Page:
• Selling broadcast rights… they have already secured deals for all matches to be televised this year, some on free-to-air. An exhibition match last year showed promising interest:

      The television ratings for last year’s All Stars exhibition game left no doubt as to what fans thought.

      The match between the Western Bulldogs and Melbourne delivered an average audience of 746,000 viewers (metropolitan and regional) nationally. The contest, broadcast live by the Seven Network, peaked at 1.05 million viewers and won its timeslot across all key demographics in Melbourne, where it averaged 387,000 viewers

      Source: http://www.theaustralian.com.au/sport/afl/first-womens-match...

      I think in the long term it will not only be self sustaining, but will be a success in its own right.

      Big Bash and Australian Open tennis have finished. And now tomorrow night Carlton take on Collingwood in Friday night football, live on Channel 7 across the country!

      • There's an excellent article on women's sports here,

        Here are two excellent quotes,
        "Women's professional soccer is taking off around the world, but it's men who make up most of the viewership, not women."


        "One 2014 survey of 37 countries, for example, found that in every one, men were likelier to play some kind of sport than women. In a few countries, the difference was not statistically significant, but when the question was narrowed to specify competitive sports like basketball and exclude non-competitive ones like running, the men blew the doors off the numbers, besting women by nearly four-fold. A 2013 study conducted by Deaner and a colleague not involved in the current work found that males were twice as likely as females to be involved or interested in sports across 50 different countries or cultures."

        • Yep…

          I remember the argument for Netball… as it has a high attendence crowd.

          My question was how many of those attending paid $50-$100 to attend, how many of those attending bought supporters gear beyond a $20 noodle

        • @Baghern: The major Netball team closest to us who competes in the ANZ championship series only charges $15 to get in and kids who are local club members get in for free. There's basically little commercial value to the product then past that point. The only reason why they even exist is because they've been getting more than a $4.5mil in government grants every year to pay the players and keep the clubs a float.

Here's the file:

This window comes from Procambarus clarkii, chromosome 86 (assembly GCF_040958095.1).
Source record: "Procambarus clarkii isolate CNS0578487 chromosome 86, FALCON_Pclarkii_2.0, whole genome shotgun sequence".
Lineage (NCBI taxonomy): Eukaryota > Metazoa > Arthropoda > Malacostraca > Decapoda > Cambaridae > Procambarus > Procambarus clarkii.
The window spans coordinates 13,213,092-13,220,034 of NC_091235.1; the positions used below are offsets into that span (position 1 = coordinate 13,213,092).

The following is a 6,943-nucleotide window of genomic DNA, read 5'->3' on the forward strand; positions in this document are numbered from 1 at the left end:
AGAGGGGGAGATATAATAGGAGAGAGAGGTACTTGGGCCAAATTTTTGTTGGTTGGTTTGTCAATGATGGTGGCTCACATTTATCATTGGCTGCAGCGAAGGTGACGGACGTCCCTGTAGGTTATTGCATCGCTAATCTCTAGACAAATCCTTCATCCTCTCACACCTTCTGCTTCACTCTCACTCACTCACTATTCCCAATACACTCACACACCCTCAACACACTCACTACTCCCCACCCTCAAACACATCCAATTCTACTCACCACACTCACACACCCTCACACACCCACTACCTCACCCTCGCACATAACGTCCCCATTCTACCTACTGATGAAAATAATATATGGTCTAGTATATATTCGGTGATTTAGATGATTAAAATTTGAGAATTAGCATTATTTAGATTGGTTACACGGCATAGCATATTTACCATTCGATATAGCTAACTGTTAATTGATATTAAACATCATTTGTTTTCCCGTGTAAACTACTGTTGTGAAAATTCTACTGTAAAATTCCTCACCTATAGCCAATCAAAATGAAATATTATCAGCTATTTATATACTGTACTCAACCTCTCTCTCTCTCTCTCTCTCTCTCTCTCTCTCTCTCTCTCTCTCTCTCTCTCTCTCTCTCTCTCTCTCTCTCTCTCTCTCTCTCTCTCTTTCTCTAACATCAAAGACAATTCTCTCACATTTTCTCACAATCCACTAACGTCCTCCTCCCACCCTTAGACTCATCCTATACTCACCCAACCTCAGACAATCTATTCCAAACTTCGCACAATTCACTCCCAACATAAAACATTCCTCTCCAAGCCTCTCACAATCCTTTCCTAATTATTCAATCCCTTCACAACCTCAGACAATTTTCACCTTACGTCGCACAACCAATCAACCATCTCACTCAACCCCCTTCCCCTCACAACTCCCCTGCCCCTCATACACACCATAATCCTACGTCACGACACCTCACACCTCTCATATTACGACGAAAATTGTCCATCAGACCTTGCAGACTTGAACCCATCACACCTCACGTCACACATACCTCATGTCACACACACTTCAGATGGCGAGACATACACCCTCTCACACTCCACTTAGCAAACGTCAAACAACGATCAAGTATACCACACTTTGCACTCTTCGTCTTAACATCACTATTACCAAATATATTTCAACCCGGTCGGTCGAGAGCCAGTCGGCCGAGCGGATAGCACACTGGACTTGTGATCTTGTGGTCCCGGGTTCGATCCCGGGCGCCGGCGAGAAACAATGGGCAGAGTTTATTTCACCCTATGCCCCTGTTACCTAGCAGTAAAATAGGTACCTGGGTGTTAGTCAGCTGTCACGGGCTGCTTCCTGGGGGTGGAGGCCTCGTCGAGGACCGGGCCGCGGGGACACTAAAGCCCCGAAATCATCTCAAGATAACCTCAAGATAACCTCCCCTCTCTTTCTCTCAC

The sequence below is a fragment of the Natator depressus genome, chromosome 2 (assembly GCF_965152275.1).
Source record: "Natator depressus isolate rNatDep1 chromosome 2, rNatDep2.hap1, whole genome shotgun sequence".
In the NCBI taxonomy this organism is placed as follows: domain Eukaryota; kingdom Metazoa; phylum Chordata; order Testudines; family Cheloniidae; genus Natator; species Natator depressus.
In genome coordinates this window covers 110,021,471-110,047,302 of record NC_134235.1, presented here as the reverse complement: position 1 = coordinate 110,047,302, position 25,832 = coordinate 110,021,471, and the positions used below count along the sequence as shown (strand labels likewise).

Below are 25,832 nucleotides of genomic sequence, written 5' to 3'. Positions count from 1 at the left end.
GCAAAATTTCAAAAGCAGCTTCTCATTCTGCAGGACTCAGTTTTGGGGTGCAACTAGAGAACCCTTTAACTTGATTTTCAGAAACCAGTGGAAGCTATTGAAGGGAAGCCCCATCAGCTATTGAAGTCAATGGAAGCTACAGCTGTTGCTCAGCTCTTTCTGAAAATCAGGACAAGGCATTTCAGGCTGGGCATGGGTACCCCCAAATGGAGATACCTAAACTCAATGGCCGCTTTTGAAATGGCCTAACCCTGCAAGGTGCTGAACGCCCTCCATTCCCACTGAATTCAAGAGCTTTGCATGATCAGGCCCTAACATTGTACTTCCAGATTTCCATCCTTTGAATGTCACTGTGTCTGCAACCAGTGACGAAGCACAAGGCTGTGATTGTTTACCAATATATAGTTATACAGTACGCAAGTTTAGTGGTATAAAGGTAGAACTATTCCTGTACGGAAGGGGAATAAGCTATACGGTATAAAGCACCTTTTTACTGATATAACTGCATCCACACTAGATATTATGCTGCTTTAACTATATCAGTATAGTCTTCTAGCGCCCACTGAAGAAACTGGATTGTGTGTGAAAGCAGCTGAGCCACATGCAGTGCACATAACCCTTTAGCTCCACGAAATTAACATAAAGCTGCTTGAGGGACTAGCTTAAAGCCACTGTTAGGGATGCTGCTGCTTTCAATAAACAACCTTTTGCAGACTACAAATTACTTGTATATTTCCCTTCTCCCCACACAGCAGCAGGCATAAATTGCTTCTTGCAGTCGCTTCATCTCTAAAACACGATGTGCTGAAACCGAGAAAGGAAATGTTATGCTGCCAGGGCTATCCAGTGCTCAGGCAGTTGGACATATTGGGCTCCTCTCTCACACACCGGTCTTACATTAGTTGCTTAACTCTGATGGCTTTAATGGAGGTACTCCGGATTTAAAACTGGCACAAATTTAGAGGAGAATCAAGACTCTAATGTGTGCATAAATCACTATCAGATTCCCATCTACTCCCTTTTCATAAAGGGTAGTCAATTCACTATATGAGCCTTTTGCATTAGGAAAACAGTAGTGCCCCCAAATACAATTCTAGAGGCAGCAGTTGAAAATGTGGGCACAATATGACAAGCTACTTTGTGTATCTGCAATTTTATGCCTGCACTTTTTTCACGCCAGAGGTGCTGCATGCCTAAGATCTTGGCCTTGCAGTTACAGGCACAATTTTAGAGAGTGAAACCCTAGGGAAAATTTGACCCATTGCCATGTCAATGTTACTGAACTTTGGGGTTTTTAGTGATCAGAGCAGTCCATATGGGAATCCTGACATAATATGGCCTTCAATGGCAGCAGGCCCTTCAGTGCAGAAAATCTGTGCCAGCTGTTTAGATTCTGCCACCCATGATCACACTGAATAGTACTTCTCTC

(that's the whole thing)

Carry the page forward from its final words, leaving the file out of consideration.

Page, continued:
• @infinite:

          $4.5m that's alright, I'm ok with that.

          I'm in favour of supporting and pushing female sports forward.

          But its a long term goal. The expectations of some people are pretty ludicrous though

      • I wish them well as it will encourage more women into sport but the chances of TV broadcasts being a success (anywhere other than Melb) after the novelty wears off are probably minimal. They will quickly become a filler like some of the other AFL state games. Still, better than nothing.

        I watched a bit of the women's BBL this season. Pedestrian, but you have to start somewhere and again it gives women sporting options so we hope it does well for them. Wonder what the viewer numbers were for the WBBL were this year in the non-ratings holiday period? Surprisingly they "outrated" the A league last year on averages iirc.

        • They didn't out-rate the A-League at all. They actually rated worse when comparing the actual ratings. What they did was a female writer cherry-picked the viewer numbers of a late delayed replay of an A-League game on a third foxtel sports channel and then compared it directly to estimated numbers watching a free-to-air broadcast in prime time of the WBBL, then made all manor of laughable claims about the WBBL's popularity based on those fudged figures. All it did in the end was make her and sport as a product look worse.

        • @infinite: nice rant. Unfortunately for you the ABC did a check which suggests your comment is a long way from reality.


          Take your time and read the whole article - particularly the chapter under Is it fair to compare free-to-air games with pay TV games? which canvassed the opinion of two reputable media analysts.

          Pretty sure WBBL numbers went through the roof this season so it's possible they will repeat the dose.

          There are always qualifiers and there may be other perspectives on the numbers but when it boils down the WBBL is on average a more popular TV product at this stage.

    • It's not designed to make a profit. The AFL is a not for profit, and proceeds go to growth of the game. This is growth, this is good for football, it's good for AFL participation rates, it's good for women who play AFL as kids and who currently think there's no future path for them, it's good for making parents feel like AFL is a great sport for all their kids and not having them play soccer or netball. It leads to a bigger talent base, it leads to bigger crowds, and younger people going to the footy and watching on TV (those all important TV advertiser demographics)